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UK budget deficit narrows in May, bringing brief respite to Hammond

Britain’s budget deficit narrowed last month, helped by a recovery in value-added tax receipts, giving Chancellor Philip Hammond some respite ahead of an expected increase in borrowing later this year.

The deficit in May stood at 6.7 billion pounds, down nearly 5 percent compared with the same month last year, the Office for National Statistics said, citing figures that exclude state-controlled banks.

The shortfall matched the median forecast in a Reuters poll of economists.

The public finances were boosted last month by the biggest intake of value-added tax receipts for any May on record, after these sales taxes stalled in April.

Britain has been struggling to fix its public finances since the budget deficit surged to around 10 percent gross domestic product in 2010 after the global financial crisis.

Since then it has been cut steadily to 2.4 percent of GDP in the 2016/17 financial year which ended in March, its smallest since before the crisis.

While borrowing over the first two months of the 2017/18 financial year stands 0.4 percent lower than at the same point in 2016/17, the deficit is expected to increase later this year.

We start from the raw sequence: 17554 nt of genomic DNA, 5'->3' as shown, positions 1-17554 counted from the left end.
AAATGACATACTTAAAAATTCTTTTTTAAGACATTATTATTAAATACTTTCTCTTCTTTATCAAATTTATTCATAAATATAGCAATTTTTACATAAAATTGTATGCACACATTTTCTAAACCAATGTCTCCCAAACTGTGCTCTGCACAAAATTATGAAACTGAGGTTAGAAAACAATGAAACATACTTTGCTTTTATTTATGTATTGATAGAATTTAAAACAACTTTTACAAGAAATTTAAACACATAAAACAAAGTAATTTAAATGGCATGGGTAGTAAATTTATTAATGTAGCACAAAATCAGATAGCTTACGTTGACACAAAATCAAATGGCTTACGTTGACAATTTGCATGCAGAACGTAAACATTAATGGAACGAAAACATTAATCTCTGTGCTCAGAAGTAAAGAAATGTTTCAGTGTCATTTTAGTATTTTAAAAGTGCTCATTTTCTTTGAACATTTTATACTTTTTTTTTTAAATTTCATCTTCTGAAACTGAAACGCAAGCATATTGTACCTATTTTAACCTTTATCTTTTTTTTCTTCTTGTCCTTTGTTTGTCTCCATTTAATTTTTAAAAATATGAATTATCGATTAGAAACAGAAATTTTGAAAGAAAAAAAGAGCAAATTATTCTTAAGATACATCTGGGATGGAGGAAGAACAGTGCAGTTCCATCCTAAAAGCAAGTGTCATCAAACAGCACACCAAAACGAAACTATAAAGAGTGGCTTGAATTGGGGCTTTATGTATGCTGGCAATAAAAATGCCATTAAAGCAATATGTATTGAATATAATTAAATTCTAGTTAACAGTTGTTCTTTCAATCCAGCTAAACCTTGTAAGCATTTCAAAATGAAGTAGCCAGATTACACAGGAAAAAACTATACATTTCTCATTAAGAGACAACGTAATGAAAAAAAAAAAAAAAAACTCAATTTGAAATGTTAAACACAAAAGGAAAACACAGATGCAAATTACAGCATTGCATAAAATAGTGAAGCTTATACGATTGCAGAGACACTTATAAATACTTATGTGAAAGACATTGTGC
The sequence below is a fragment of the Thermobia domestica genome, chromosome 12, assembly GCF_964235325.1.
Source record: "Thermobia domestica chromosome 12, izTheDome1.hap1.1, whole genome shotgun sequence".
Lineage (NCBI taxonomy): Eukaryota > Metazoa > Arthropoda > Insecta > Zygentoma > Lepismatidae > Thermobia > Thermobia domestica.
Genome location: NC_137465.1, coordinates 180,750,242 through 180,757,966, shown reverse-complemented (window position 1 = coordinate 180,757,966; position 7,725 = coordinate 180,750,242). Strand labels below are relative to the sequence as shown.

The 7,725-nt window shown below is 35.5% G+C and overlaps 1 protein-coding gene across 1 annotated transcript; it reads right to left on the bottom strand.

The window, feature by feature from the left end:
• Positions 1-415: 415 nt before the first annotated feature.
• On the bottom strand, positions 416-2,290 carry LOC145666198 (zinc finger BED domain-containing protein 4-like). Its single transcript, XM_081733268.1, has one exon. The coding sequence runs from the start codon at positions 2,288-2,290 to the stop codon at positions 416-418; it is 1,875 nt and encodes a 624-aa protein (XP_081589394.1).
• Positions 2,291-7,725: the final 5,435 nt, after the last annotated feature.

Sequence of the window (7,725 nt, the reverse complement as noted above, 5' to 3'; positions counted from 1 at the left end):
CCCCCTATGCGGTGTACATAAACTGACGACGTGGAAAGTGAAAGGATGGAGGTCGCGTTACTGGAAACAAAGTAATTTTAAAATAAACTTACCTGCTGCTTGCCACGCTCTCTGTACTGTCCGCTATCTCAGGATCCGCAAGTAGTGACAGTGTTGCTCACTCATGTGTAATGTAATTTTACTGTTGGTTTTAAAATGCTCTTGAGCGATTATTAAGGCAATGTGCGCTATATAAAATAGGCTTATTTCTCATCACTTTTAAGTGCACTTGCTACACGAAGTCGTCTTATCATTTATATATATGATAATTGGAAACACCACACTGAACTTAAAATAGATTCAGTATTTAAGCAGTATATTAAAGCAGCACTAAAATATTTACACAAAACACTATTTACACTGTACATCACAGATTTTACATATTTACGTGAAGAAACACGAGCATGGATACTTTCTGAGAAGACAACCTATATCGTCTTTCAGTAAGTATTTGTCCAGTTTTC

The Office for Budget Responsibility thinks it will widen to 2.9 percent GDP in 2017/18 when Hammond will have fewer one-off factors to help him.

Britain’s economy is also widely expected to slow as negotiations to leave the European Union progress. Households are already strained by rising consumer prices, fuelled by the pound’s sharp fall after last June’s Brexit vote.

On Tuesday he said he would stick to the fiscal rules he set out late last year, committing to balance the budget by the middle of the next decade.

The opposition Labour Party, emboldened by a stronger-than-expected showing in this month’s national election, has called on the government to relax its grip on spending and has linked a series of recent terror attacks and a deadly fire in a public housing tower block to budget cuts.

Hammond’s plan might come under pressure if Britain’s economy disappoints further after losing most of its momentum in the first three months of the year. However, he already has some room for manoeuvre within his existing plans allowing him to spend more if needed.

The ONS said income tax revenues rose 2.7 percent year-on-year in May to 11.7 billion pounds, while corporation tax revenues increased 2.5 percent to 4.7 billion pounds.

(Reporting by Andy Bruce and William Schomberg)

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